Rare, quiescent SOX2+ cells drive SHH group medulloblastoma propagation and are chemoresistant.

  • Major finding: Rare, quiescent SOX2+ cells drive SHH group medulloblastoma propagation and are chemoresistant.

  • Mechanism: SOX2+ cells express a neuronal stem cell transcriptional program that promotes self-renewal in vivo.

  • Impact: Targeting the SOX2+ cell population may clinically benefit patients with SHH medulloblastoma.

The finding that approximately 30% of medulloblastomas display deregulated sonic hedgehog (SHH) pathway signaling has led to the clinical development of Hedgehog pathway inhibitors in SHH medulloblastomas, but reports of resistance suggest that a certain cell population may be inherently refractive to SHH pathway inhibition. A subset of medulloblastoma cells expressing neuronal stem markers have been shown to circumvent irradiation by entering into quiescence, prompting Vanner and colleagues to examine whether specific subpopulations of cells can drive tumor cell expansion in SHH medulloblastoma. Characterization of tumors formed in the Ptch1+/− mouse model of SHH medulloblastoma revealed phenotypic heterogeneity, with the bulk of the tumor expressing markers of neural progenitor cells or nascent neurons and fewer than 5% of cells expressing the neural stem cell marker SOX2. Assessment of proliferative capacity revealed slow, continuous cycling of SOX2+ cells that was indicative of quiescence, and SOX2+ cells were shown to possess self-renewal and differentiation capacity in vitro and in vivo. Lineage tracing experiments further confirmed that the rare SOX2+ cell population is self-renewing and capable of differentiating into the rapidly cycling cells that make up the bulk of tumors, implicating SOX2+ cells as tumor-propagating cells in SHH medulloblastoma. Importantly, treatment of tumors with an antimitotic agent or the Smoothened inhibitor vismodegib led to an enrichment of SOX2+ cells, suggesting that these tumor-propagating cells are spared by traditional or targeted therapies and may comprise a reservoir for tumor relapse. Consistent with this concept, high SOX2 expression and a SOX2+ cell signature correlated with poor patient prognosis. A screen for compounds that target primary SOX2-expressing SHH medulloblastoma cells identified mithramycin, which limited self-renewal and tumor growth in the Ptch1+/− model. These findings implicate the SOX2+ quiescent cell population in SHH medulloblastoma propagation and provide a rationale for therapeutic strategies that target this population as well as the tumor bulk.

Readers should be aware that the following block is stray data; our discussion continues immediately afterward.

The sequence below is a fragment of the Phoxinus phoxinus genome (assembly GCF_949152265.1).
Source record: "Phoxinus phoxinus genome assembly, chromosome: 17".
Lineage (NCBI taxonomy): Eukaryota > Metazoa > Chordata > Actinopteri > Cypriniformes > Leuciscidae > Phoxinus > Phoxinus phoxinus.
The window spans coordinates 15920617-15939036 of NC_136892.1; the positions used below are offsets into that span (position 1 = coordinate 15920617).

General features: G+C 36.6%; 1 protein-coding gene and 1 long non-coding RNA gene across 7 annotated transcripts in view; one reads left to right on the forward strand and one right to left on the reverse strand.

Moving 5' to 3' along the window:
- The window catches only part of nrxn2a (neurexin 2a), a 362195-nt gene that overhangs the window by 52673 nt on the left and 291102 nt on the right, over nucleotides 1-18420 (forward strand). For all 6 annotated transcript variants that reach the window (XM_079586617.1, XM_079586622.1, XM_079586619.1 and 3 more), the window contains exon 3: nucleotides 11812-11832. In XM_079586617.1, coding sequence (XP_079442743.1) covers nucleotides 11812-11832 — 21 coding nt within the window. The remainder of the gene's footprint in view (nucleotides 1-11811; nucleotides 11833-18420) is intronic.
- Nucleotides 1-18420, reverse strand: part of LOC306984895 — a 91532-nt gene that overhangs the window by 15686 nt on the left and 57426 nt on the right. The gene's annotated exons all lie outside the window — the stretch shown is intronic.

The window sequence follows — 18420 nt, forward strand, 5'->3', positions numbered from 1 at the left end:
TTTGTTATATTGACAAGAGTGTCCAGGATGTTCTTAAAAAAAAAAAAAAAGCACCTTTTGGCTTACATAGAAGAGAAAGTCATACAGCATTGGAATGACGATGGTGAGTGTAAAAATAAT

Vanner RJ, Remke M, Gallo M, Selvadurai HJ, Coutinho F, Lee L, et al. Quiescent Sox2+ cells drive hierarchical growth and relapse in Sonic Hedgehog subgroup medulloblastoma. Cancer Cell 2014;26:33–47.

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